Here it is...
Blood (& PRIONS) in MILK, CHEESE, ICE CREAM, BUTTER, YOGURT
Sun Mar 21 06:11:15 2004
BLOOD in MILK, and Pus *
One cup of wholesome milk should not (by law) contain more than 50 million pus cells. That's 200 million pus cells per quart (liter). Pus in milk? YES , A dairy cow filters ten-thousand quarts of blood through her udder each day and uses dead white blood cells (somatic cells) to manufacture her milk. These dead cells are pus cells.
Dairy scientists are aware that when one quart of milk is tainted with 400 million or more pus cells, some 35% of the milking cows in the herd are infected with mastitis. Udders bleed, discharges, including bacteria and then red blood drips into the milk. The average quart of milk sold in the US in 2003 contained 322 million dead white blood cells.
And, if milk is actually white blood, should we continue to drink body fluids from diseased animals?
The average dairy cow produces 24 quarts of milk each day. That's 8,760 quarts per year. That's nearly three trillion blood cells.
Milk is loaded with lots of bacteria and millions of white blood cells (pus cells) which are there to help fight off the infections found in cows and milk (1)
Will the 2003 Unified Marketing Plan specify money to inform you of this upsetting information? You will never see an advertisement with a famous movie star proudly wearing a white mustache, properly labeled as containing 300,000 white blood cells and 25,000 bacteria.
Dairy products were the foods most often recalled by the U.S. Food and Drug Administration (FDA) from the period October 1, 1993 through September 30, 1998 because of contamination with infectious agents, mostly bacteria. (2)
They are commonly tainted with disease-causing bacteria, such as salmonella, staphylococci, listeria, deadly E. coli O1573 and Mycobacterium paratuberculosis (4) (possibly one of the agents causing Crohn's disease; a form of life-threatening chronic colitis), as well as viruses known to cause lymphoma and leukemia-like diseases, and immune deficiency in cattle.
Pasteurization kills many types of microorganisms, but it is not foolproof. There is also concern that pasteurization may break the viruses into fragments that may become even more dangerous. (18)
there was only one properly designed study testing the effects of fluid milk on the bone health of postmenopausal women, and the results were: those who received the extra milk for a year lost more bone than those who didn't drink the milk. (44) The authors, funded by the National Dairy Council, explained in their paper, "The protein content of the milk supplement may have a negative effect on calcium balance, possibly through an increase in kidney losses of calcium or through a direct effect on bone resorption." Trying to explain why those receiving the milk were in worse calcium balance, they said, "this may have been due to the average 30 percent increase in protein intake during milk supplementation."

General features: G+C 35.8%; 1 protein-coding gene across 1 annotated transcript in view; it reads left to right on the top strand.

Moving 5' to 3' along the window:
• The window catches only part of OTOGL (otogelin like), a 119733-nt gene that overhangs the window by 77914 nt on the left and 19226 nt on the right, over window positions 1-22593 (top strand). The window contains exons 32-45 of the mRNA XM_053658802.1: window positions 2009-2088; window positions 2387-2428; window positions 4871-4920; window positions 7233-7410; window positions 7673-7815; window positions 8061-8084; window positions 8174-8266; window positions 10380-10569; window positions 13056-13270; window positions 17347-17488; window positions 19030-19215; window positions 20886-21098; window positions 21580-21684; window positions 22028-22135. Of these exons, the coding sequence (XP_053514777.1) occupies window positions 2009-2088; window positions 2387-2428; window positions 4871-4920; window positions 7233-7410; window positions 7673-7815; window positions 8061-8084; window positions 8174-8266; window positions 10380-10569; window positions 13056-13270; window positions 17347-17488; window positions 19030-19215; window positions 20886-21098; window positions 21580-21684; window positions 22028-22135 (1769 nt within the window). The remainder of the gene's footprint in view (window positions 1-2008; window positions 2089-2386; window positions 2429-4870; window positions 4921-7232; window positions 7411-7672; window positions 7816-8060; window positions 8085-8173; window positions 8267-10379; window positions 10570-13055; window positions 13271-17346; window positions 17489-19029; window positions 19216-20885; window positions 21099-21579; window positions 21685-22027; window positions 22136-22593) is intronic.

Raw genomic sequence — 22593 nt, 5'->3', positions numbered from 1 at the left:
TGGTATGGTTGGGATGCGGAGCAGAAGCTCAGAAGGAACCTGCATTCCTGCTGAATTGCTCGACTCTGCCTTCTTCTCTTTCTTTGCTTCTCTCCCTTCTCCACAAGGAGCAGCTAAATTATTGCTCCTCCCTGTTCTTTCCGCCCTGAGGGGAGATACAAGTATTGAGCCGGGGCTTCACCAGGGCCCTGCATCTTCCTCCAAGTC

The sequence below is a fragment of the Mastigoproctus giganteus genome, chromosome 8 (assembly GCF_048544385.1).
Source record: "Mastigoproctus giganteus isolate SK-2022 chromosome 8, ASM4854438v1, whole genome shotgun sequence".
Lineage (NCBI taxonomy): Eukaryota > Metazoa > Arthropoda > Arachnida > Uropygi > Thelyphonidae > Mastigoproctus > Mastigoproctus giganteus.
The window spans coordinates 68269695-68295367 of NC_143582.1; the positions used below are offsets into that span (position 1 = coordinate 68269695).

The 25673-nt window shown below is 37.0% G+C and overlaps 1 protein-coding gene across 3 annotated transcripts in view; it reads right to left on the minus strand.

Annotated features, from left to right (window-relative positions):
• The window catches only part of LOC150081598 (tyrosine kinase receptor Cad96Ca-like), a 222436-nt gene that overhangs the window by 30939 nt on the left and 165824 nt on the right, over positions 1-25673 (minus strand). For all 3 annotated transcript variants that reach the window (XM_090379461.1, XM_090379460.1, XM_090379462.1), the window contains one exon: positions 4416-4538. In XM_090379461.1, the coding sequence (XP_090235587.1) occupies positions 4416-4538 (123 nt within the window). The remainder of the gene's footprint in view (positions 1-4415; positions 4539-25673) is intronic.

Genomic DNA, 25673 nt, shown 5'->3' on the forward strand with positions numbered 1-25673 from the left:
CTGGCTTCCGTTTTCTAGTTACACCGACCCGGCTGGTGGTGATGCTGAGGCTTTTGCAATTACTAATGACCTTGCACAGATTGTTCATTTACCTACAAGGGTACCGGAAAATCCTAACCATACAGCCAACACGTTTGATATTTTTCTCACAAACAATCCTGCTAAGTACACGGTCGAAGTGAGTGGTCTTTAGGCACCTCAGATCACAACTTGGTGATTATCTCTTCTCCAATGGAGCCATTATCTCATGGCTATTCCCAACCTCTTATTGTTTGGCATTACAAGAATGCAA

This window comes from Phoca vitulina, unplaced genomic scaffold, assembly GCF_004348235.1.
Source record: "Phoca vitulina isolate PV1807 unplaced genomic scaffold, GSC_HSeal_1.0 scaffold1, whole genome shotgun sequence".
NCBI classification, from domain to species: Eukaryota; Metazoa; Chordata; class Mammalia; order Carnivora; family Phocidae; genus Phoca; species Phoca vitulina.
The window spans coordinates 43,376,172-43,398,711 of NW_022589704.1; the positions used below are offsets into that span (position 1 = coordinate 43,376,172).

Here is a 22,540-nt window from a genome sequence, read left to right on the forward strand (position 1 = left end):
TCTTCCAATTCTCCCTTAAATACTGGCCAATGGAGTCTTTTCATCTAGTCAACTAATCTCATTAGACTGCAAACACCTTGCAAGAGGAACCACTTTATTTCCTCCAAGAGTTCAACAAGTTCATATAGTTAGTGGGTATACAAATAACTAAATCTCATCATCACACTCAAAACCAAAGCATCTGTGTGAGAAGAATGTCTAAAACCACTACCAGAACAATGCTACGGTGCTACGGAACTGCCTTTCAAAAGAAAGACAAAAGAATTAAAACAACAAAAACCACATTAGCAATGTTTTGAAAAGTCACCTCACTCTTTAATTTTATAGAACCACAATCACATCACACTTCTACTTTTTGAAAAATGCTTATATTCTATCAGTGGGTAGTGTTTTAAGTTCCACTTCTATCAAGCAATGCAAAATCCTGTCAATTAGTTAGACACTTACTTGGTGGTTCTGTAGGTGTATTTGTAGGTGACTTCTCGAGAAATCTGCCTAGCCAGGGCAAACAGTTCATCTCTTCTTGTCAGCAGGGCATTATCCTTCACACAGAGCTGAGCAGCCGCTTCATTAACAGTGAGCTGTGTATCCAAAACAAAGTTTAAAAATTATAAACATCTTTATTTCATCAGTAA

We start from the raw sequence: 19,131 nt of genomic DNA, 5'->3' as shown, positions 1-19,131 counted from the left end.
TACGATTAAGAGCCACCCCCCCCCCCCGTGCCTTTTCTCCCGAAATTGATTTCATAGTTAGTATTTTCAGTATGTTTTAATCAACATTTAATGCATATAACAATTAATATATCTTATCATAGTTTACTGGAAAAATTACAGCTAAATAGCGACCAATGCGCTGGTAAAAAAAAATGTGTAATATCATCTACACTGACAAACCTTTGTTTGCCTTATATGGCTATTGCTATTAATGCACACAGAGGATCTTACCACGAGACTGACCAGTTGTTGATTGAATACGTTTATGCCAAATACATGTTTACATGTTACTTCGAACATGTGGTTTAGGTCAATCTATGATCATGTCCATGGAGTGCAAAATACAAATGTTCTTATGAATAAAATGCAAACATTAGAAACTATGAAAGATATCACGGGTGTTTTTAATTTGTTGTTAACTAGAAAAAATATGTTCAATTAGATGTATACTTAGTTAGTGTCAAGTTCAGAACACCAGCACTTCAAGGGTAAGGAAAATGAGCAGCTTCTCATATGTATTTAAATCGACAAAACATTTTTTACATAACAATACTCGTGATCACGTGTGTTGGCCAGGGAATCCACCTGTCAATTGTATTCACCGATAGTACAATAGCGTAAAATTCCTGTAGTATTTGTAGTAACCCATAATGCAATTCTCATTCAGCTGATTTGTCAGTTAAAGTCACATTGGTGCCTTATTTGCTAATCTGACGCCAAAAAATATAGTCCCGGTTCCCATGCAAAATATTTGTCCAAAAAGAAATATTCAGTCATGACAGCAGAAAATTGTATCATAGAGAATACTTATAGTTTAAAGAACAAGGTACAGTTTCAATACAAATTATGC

the bulk of the research shows the calcium in dairy foods has little or no benefit for bone health. (50-52)
You continue to slurp your ice cream. (made with milk containing blood)
You continue to eat your cottage cheese. (made with curdled milk containing blood)
You continue to eat your Yogurt. (made with milk containing blood)
You continue to eat butter. (made with cream containing blood)
You continue to eat your pizza. (made with cheese containing blood)
Many gourmets describe the experience of eating these foods as,” a taste to die for."
You will no doubt continue to drink your milk. You will continue to eat your yogurt and cottage cheese,
And perhaps you will continue to spread butter on your food.
But REMEMBER, You WERE warned!
Robert Cohen http://www.notmilk.com
(1) April 2003 Newsletter found at http://www.drmcdougall.com
(2) Wong S. Recalls of foods and cosmetics due to microbial
contamination reported to the U.S. Food and Drug Administration.
J Food Prot 2000 Aug; 63(8): 1113-6.
18) Ferrer JF. Milk of dairy cows frequently contains a leukemogenic
virus. Science. 1981 Aug 28; 213(4511): 1014-6.
44) Recker RR. The effect of milk supplements on calcium metabolism,
bone metabolism and calcium balance.
Am J Clin Nutr. 1985 Feb; 41(2): 254-63.
45) Munger RG. Prospective study of dietary protein intake and risk
of hip fracture in postmenopausal women.
50) Kanis JA. The use of calcium in the management of osteoporosis.
Bone. 1999 Apr; 24(4): 279-90.
51) Weinsier R. Dairy foods and bone health: examination of the
evidence. Am J Clin Nutr. 2000 Sep; 72(3): 681-9.
52) Hegsted DM. Fractures, calcium, and the modern diet.
Am J Clin Nutr. 2001 Nov; 74(5): 571-3.
Makes ya wanna pour a cup of Moo....
Acadian ~~~of the Vegan Class ~~~